#Instapoet: Use this hashtag to attract traffic to your Instagram account, to identify yourself as a poet who has risen through the ranks as an avid social media user, or to attract attention to similar poets.
#KidLit/#PictureBook: Authors of children’s books will want to use these hashtags.
#kindle: If you have a book on Kindle, let everyone know.
#KindleBargain: Use this hashtag when your book is listed temporarily for free.
#memoir: Connect with other memoirists and readers by using this hashtag. Also, designate your latest memoir with this hashtag.
#nanowrimo: Every November, thousands of writers take part in NaNoWriMo (National Novel Writing Month), the effort to write a novel in one month. The project started in 1989 in the San Francisco Bay Area. Over time, it became a national and then international effort. By 2013, NaNoWriMo attracted 310,000 adult novelists, plus an additional 89,500 young writers. You can keep in touch with other NaNoWriMo writers all over the world by using the #nanowrimo hashtag in your tweets or by searching for this term. Use it to let your readers know that you’re writing another volume in a series you write too.
#ShortStory: Do you prefer to write short stories? Attract new admirers with this hashtag.
#ThankfulThursday: Similar to #FF, use this hashtag to thank other users in your community.
#WhatToRead: Looking for a new book to read? Use this hashtag in Twitter’s search bar.
#WLCAuthor: The World Literary Café is a promotional website for authors. Similar to the Independent Author Network (#IAN), Indie authors in these organizations help each other in their promotions. TIP: These types of hashtags are unfamiliar to your readers so use them thoughtfully, if at all.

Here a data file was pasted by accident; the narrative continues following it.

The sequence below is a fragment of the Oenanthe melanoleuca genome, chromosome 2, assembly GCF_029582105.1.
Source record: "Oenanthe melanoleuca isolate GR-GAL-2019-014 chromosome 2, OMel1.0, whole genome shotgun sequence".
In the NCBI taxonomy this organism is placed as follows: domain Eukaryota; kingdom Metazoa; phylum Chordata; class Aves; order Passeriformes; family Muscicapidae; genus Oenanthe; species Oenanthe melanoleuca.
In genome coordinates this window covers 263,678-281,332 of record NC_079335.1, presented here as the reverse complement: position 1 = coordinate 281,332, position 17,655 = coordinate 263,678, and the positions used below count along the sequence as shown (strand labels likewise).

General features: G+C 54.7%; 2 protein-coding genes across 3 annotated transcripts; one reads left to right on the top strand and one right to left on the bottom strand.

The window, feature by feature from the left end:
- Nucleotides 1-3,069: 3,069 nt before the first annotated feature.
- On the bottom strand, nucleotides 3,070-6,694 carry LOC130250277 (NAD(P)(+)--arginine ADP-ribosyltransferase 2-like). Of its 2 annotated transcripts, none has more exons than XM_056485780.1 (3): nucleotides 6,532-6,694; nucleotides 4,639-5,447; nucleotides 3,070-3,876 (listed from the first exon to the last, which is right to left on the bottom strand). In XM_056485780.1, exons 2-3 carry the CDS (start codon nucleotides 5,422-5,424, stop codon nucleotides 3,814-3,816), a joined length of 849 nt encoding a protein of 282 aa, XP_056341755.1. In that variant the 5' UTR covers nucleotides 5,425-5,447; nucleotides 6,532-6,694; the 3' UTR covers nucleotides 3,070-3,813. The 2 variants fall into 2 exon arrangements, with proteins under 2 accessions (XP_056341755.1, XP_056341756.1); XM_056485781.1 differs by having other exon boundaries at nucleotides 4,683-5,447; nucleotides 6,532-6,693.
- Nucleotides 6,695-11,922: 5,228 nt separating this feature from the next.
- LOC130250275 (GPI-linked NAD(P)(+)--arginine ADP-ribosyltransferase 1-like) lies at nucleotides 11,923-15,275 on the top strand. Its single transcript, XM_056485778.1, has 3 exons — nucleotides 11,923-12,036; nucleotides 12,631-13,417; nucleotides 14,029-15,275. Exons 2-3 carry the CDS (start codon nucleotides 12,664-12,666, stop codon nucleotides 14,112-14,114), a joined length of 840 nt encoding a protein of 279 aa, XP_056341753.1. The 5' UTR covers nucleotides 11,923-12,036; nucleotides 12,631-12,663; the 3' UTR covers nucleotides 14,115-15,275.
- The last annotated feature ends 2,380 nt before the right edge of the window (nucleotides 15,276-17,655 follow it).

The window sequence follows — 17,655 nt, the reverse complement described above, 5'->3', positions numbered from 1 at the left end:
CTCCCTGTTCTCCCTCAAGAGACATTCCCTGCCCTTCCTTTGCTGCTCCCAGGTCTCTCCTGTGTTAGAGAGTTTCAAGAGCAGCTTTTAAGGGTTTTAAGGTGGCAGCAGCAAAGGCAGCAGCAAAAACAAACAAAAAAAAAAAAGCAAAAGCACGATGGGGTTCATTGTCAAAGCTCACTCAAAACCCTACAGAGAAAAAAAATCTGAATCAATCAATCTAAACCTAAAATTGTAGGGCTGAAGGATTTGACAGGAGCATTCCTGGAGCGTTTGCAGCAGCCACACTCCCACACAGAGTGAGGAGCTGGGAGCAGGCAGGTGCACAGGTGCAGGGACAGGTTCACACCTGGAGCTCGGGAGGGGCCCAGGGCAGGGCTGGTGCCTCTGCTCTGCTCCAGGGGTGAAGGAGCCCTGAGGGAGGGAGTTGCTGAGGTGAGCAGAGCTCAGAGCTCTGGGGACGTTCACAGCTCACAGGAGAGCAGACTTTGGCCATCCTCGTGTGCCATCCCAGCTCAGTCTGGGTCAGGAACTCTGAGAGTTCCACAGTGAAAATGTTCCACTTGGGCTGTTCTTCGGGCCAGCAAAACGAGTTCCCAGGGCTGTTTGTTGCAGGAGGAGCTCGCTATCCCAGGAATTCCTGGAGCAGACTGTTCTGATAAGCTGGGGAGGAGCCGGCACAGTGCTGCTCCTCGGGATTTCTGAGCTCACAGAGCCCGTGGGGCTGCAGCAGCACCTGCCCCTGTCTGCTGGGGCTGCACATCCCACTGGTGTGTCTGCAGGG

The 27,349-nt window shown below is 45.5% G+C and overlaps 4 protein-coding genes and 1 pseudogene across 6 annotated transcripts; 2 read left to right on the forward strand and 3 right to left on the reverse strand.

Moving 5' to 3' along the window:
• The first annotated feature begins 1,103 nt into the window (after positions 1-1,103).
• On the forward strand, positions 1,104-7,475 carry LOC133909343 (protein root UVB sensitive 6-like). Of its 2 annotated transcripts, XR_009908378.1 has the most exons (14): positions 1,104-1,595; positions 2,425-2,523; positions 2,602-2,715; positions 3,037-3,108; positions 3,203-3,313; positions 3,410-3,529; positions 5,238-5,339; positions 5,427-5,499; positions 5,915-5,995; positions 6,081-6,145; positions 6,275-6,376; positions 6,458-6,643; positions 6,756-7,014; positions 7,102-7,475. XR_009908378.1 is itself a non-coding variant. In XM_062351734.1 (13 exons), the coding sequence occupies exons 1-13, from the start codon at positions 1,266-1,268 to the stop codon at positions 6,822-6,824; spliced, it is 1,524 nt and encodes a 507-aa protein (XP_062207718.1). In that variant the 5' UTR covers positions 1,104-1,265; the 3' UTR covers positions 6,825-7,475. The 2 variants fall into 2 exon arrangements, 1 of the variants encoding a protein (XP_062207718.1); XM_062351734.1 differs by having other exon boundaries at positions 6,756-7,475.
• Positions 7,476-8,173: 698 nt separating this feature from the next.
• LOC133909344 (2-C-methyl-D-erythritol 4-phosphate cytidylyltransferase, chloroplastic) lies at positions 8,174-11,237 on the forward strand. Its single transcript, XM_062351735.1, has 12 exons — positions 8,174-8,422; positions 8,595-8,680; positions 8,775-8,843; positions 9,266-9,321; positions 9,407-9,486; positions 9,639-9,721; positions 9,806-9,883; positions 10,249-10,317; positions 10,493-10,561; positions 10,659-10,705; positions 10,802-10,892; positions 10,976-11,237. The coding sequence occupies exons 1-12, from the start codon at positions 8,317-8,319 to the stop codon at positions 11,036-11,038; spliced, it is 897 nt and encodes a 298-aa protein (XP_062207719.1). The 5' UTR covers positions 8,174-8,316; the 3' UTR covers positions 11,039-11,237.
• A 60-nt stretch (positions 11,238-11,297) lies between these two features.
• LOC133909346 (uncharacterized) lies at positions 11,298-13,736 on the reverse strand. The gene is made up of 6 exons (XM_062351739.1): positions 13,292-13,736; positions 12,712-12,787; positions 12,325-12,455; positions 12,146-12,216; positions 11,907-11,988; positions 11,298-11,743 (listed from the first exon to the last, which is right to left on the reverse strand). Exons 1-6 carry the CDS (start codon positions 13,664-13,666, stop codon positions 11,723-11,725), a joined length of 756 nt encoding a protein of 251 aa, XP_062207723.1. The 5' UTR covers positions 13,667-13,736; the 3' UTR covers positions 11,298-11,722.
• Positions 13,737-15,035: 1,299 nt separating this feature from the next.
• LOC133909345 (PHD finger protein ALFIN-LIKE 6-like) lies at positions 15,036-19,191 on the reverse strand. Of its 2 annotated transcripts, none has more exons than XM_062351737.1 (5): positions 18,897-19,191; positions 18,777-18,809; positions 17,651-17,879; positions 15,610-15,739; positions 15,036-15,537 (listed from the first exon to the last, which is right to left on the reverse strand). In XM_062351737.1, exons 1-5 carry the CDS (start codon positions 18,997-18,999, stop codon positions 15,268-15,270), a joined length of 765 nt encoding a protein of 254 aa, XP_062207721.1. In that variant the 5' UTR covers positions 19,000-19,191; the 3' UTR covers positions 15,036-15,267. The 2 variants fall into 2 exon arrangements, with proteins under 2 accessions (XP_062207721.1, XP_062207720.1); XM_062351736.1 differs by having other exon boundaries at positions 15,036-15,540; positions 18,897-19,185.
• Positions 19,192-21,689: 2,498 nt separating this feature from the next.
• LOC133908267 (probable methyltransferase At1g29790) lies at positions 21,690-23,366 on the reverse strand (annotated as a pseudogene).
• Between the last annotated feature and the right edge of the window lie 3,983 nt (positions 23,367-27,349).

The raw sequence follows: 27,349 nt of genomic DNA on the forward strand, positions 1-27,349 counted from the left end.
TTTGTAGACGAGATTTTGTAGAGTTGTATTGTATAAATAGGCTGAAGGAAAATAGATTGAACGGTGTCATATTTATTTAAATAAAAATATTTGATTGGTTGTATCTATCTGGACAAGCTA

#wordcount: With this hashtag you can share your progress with other writers on the book or story you’re writing.
#writegoal: Users include this hashtag to announce publicly how many words they intend to write that day.
#WriterWednesday/ #WW: Use this hashtag to connect with writers you admire and authors who are your colleagues.
#WritersBlock / #WriteMotivation: Do you sometimes need a little motivation in the mornings to get your writing started? Use these hashtags to find your inspiration. If you’re also an editor, use these hashtags to inspire authors.
#WritersLife: If you have a fun image or quote to share about writing or the writing process, use this hashtag to amuse your author colleagues.
#writetip / #writingtip: If you don’t have time to take a workshop, trying using these hashtags to learn more about your craft. Authors who are book coaches or editors can use these hashtags to attract new clients.
#writing / #editing: These terms are similar to #amwriting and #amediting.
#writingblitz: Use this term to let your followers know that today you are writing as fast as you can.
#writingfiction: Fiction writers use this hashtag to meet each other or to share their books, goals, or ideas on writing fiction.
#writingprompt / #writeprompt: Is it hard to get started on the next chapter of your novel? Well, worry no more. Log on to Twitter, search for this tag, and you’ll find a great prompt to get those creative juices bubbling.